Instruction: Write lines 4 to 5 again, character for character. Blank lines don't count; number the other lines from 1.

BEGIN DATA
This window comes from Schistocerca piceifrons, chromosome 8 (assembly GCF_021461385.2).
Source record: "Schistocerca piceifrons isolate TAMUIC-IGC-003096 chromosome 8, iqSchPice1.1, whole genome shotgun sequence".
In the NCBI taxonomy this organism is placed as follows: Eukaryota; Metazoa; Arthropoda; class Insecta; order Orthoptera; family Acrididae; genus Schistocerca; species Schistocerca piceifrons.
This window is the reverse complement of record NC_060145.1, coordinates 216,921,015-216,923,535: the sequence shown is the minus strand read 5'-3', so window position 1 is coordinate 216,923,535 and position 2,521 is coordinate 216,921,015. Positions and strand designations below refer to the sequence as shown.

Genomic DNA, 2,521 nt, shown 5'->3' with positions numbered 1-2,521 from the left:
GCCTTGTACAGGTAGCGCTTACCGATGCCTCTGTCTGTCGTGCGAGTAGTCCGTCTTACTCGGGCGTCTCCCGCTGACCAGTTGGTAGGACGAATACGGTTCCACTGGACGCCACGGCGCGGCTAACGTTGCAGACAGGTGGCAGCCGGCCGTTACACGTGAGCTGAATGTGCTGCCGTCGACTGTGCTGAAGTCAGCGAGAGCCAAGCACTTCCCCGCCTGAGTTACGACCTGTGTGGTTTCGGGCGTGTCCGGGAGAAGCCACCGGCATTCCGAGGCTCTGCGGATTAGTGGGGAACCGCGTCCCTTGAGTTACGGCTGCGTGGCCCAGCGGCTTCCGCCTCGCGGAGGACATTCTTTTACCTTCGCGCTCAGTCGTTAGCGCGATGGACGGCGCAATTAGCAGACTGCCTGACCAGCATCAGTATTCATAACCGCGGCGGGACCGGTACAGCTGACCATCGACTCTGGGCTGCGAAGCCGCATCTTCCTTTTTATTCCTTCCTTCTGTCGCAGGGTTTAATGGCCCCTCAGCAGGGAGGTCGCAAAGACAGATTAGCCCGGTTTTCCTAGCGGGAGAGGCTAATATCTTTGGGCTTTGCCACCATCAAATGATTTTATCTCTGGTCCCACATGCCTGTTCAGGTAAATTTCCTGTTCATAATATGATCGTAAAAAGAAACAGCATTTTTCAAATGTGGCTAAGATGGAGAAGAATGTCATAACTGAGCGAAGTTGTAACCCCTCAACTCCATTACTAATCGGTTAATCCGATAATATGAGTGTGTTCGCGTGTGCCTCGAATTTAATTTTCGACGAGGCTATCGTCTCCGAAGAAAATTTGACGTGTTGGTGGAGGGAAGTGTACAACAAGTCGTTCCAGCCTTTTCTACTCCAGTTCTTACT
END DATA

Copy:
This window is the reverse complement of record NC_060145.1, coordinates 216,921,015-216,923,535: the sequence shown is the minus strand read 5'-3', so window position 1 is coordinate 216,923,535 and position 2,521 is coordinate 216,921,015. Positions and strand designations below refer to the sequence as shown.

Genomic DNA, 2,521 nt, shown 5'->3' with positions numbered 1-2,521 from the left: